For the weekend of November 21 and 22, we celebrate the Solemnity of Christ the King at Mass. It is the last week of the official Church year, which means next week a new Church year begins with the first Sunday of Advent. (Advent?! So soon? How can it be the Christmas season again? Wasn’t it just Christmas, like, three months ago?!! Man, time is flying by WAY too fast these days.)
The theme this week is that Jesus the Christ is indeed the King of kings and the Lord of lords. In the first reading, the prophet Daniel described a vision he had: “I saw one like a Son of man coming, on the clouds of heaven….[he] received dominion, glory, and kingship; all peoples, nations, and languages serve him.”
In the Responsorial Psalm this week, from Psalm 93, we proclaim, “The Lord is king; he is robed in majesty.”
In the second reading, from Revelation, St. John wrote, “Jesus Christ is…ruler of the kings of the earth….he is coming amid the clouds, and every eye will see him.”
Now that’s my idea of a king: power, majesty, glory, everyone bowing down to Him. So, after these three different sections of Scripture, we’re ready for the ultimate kingly passage, the reading from the gospel of John.
In this reading, our King of kings, our Lord of lords, is splendidly robed in…a simple, dusty tunic. He stands majestically with…chains on His wrists and a rope around His neck. His glory is displayed by the…blood trickling down His forehead and the bruises on His face. His power and dominion are evident by the fact that…all His followers abandoned Him.
To top it all off, our King of kings and Lord of lords, the ruler of the universe, who reigns over kings of the earth forever and ever, demonstrates His omnipotence by standing before a two-bit politician who sneers at Him, “Are you the king of the Jews?”
How odd is this? We celebrate the Solemnity of Christ the King by reading about the time when Jesus was weak and powerless, scorned and humiliated, mocked by a bunch of self-serving religious leaders and spineless politicians? That’s being a king? What gives?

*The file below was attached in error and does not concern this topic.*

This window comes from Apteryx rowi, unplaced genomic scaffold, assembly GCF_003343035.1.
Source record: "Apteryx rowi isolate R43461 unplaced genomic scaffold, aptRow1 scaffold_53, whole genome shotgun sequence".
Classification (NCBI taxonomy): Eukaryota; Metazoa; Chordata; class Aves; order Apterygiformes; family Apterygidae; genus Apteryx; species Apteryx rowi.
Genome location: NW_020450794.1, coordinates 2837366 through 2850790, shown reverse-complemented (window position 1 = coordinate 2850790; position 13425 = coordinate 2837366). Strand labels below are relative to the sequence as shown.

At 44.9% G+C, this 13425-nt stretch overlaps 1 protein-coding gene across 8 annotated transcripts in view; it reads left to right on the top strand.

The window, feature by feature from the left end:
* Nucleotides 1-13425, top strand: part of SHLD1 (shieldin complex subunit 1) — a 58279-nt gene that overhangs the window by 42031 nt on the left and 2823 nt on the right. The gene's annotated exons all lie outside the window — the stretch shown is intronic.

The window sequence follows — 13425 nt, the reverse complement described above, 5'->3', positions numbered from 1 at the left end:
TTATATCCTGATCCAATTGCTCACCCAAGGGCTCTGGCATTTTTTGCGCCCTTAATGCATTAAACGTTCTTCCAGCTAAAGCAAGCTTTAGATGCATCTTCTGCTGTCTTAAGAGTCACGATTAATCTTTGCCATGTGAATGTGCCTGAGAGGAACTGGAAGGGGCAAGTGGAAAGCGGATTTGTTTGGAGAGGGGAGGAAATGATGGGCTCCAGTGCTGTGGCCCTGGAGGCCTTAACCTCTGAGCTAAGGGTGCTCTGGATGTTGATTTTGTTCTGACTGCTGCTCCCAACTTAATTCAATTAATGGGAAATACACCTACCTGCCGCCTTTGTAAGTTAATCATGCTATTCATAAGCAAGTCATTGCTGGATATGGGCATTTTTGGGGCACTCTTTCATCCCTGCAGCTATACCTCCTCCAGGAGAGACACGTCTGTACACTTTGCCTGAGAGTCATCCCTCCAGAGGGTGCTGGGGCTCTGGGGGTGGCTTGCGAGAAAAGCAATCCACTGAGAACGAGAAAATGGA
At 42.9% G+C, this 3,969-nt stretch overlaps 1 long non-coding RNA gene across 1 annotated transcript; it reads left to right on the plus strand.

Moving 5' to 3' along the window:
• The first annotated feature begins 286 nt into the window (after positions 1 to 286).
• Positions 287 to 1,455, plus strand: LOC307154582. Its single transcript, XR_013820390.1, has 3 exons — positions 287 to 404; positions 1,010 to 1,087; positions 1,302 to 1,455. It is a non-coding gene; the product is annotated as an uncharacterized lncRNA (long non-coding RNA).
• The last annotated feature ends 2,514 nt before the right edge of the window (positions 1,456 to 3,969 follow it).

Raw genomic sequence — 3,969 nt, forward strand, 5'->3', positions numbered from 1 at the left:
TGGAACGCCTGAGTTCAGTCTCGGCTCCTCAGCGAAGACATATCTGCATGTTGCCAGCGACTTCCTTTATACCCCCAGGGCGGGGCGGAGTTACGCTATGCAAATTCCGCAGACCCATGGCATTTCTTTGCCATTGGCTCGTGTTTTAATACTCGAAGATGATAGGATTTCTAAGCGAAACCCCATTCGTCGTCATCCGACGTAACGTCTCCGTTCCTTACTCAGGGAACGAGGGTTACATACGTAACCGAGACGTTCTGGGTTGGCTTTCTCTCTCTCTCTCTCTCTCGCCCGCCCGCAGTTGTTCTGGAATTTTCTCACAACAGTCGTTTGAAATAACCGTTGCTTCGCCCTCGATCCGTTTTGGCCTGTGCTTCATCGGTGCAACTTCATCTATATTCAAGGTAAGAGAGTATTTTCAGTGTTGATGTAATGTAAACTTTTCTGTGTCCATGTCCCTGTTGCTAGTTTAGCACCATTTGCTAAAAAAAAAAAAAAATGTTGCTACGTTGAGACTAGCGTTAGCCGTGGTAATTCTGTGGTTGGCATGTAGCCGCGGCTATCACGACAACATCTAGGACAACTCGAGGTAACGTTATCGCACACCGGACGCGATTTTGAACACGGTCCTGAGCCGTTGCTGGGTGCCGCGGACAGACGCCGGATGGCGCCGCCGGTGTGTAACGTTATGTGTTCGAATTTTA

The key to this puzzle is the statement Jesus made to Pontius Pilate in the middle of the gospel reading. He said, “My kingdom is not of this world.”
If you think this earthly life is the only realm of existence we will experience, well, as my mother used to say, “Sonny, you’ve got another think coming.” Our natural life here on earth—with all its selfishness, materialism, lust, and frantic quests for power and prestige—is really just a brief shadow of our true, eternal existence: life in the spiritual world.
In Jesus’ eternal spiritual kingdom, the dominate attitudes are humility, not ambition; sacrificial giving, not greed; love, not lust; and serene joy, not the nagging, unfulfilled emptiness that defines our current secular culture.
In Jesus’ kingdom, the almighty ruler Himself willingly lays down His life for His subjects. This is true kingship. This is the ruler being more concerned about the wellbeing of His subjects rather than His own wellbeing. This is the exact opposite of earthly rulers.
Jesus clearly tells us throughout the gospels how we can enter into the eternal joy of His kingdom. If we focus all our time and effort on worldly pursuits, we not only will endure nagging, unfulfilled emptiness right here and now, we also will forfeit our chance at peace and joy forever.
Don’t make that fatal mistake. Embrace the King of kings and Lord of lords and His counter-culture values. You’ll never regret it.